Can Hosea’s love for God and God’s love for Israel heal Gomer’s broken spirit?

With her potent combination of in-depth research and masterful storytelling, Mesu Andrews brings to life a complex and fascinating biblical story of the power of love and forgiveness in the face of utter betrayal.

Check out the rest of the series here: Treasures of His Love series


A Lineage of Grace series by Francine Rivers (2009, Tyndale House)

2009 Retailer’s Choice Award winner!

In this compilation of the five books in the best-selling Lineage of Grace series by Francine Rivers, we meet the five women whom God chose—Tamar, Rahab, Ruth, Bathsheba, and Mary.

Each was faced with extraordinary—even scandalous—challenges.

Each took great personal risk to fulfill her calling.

Each was destined to play a key role in the lineage of Jesus Christ, the Savior of the World.

Check out the individual books in the series: A Lineage of Grace series


Other Biblical Fiction that has been highly recommended TO me:



What about you? What’s your favorite Biblical fiction?


Tags: , ,

29 responses to “Reading Is My SuperPower Recommends: Biblical Fiction

  1. Kim

    Oh! I love this!!! You have basically picked my favorites too! Probably because you recommended them to me! ??

  2. Rebecca Maney

    I MUST read “Land of Silence” now. I even have a copy.

    Connilyn Cossette drew me back into this genre a couple of years ago. I love her books!

  3. I’m lovin’ this! 🙂 Connilyn Cossette is my favorite Biblical fiction author. I also love Francine Rivers’ books. And Angela Hunt. But now I have a few more authors to try… 😉

  4. Becky Smith

    I really enjoyed Lynn Austin’s Chronicles of the Kings series, which were about King Hezekiah and later his son Manaseh.

  5. Brittaney B

    Great choices. I love all of Tessa Afshar’s books, but Pearl in the Sand is still my favorite. I also appreciate Tosca Lee’s unique perspective. I loved Tracy Groot’s novel Madman about the demon possessed man of the Gerasenes. Also, Ginger Garrett has written a few Biblical stories as well about Esther, Delilah and Jezebel.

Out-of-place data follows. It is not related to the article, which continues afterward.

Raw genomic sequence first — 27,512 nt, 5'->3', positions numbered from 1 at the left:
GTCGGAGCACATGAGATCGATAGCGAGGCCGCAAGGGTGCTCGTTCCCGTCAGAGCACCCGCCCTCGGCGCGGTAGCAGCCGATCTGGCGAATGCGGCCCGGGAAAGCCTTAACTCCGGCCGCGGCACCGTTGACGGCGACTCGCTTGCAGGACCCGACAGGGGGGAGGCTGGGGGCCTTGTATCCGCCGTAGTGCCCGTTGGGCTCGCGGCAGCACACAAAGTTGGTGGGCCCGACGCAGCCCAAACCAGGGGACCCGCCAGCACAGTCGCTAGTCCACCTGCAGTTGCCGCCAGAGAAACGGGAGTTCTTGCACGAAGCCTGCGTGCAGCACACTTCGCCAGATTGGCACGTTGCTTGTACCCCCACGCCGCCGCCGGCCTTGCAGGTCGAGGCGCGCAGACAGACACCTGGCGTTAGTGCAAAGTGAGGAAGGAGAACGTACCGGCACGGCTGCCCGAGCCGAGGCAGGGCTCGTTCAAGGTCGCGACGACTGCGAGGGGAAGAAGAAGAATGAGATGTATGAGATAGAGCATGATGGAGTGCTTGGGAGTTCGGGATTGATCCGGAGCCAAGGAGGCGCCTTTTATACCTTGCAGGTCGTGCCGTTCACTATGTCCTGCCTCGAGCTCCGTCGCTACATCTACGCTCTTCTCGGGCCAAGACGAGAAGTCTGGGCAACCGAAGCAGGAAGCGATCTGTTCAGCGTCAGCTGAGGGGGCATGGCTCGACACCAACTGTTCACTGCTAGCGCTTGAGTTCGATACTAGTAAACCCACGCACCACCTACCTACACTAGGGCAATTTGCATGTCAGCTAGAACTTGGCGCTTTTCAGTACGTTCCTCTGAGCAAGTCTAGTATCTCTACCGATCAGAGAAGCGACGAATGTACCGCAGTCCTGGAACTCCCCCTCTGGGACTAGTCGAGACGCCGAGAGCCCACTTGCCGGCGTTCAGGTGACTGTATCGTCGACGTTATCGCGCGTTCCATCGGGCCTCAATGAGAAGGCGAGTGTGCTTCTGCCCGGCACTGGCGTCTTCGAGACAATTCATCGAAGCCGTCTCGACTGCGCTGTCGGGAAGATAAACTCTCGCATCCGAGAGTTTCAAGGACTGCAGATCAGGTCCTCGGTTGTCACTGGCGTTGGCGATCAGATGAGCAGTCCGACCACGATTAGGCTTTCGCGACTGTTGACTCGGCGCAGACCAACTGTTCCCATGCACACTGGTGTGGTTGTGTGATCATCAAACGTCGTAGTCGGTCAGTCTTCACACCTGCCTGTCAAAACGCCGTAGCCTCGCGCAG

6. I don’t have a favorite…yet but I have enjoyed several of the books you suggested. And although they aren’t classified as fiction, I have loved the books that Liz Curtis Higgs has written that focused on women in the Bible like “It’s Good to Be Queen” and “Bad Girls of the Bible”

    Excited to check out Connilyn Cossette’s work. I hate to say it, but I’m late to the party there.

  7. MJSH

    I really enjoyed Esther, Delilah, and Bathsheba by Angela Hunt (as well as Shadow Women, Magdalene, and Journey). I have Tessa Afshar’s books on my TBR pile, am a third way through Isaiah’s Daughter (love Mesu Andrews!) and am looking forward to reading a Connilyn Cossette. I’ve read snippets of Jewel of Persia but absolutely loved A Stray Drop of Blood by Roseanna M White. Jill Eileen Smith is great; her newest – A Passionate Hope – was an excellent read.

  8. Melissa

    Some of these stories sound interesting. Are all these stories based on some biblical narrative?

  9. Great idea! I agree with all of these, and I would add Bodie and Brock Thoene’s AD Chronicles. Opened up the Gospel stories to me in such a new and deep way. Amazing!

  10. As you know I’ve been on the hunt for great Biblical fiction for my Faith and Fiction Bible study. Thanks for the recs. You really need to read Iscariot. It’s challenging and faith-expanding. Lynn Austin’s Restoration series is wonderful too.

  11. Tracey Hagwood

    Hey Carrie,
    Francine Rivers Mark of the Lion series, A voice in the Wind, Echo in the Darkness and As Sure as the Dawn were the book’s that started me in biblical fiction, fantastic series.
    Tessa Afshar is my favorite in this category, I’m waiting anxiously for the next one out in August, The Thief of Corinth.
    I haven’t read Connilyn Cossette’s Out of Egypt series or Lynn Austin’s Chronicle of the Kings yet, although I can’t wait to get to them and have them loaded on my kindle and ready to go. Looks like some other good suggestions on your list too.

  12. Elly

    Jill Eileen Smith and Diana Wallis Taylor have good biblical fiction. Also, LOVE Kacy Barnett-Gramckow’s books! Her “Genesis Trilogy” is AMAZING!!
    And I wholeheartedly agree with your recommendations of Francine Rivers (my FAVORITE author), Tessa Afshar, Mesu Andrews, and Lynn Austin. All EXCELLENT authors!

  13. Kristin Rivers

    Great list!! Happy to see “Lineage of Grace” on here. I would also recommend Jill Eileen Smith and Diana Wallis Taylor. Also, I recently read “The Pharaoh’s Daughter” by Mesu Andrews and it was exquisite!! I need to also read “In the Field of Grace” soon, haven’t had a chance to yet. Keep the recommendations coming!

  14. I haven’t read any of those on your list, but I LOVE the Chronicles of the Kings by Lynn Austin. Those were the books that really got me back into reading Biblical and Christian fiction. They’re so good!

Leave a Reply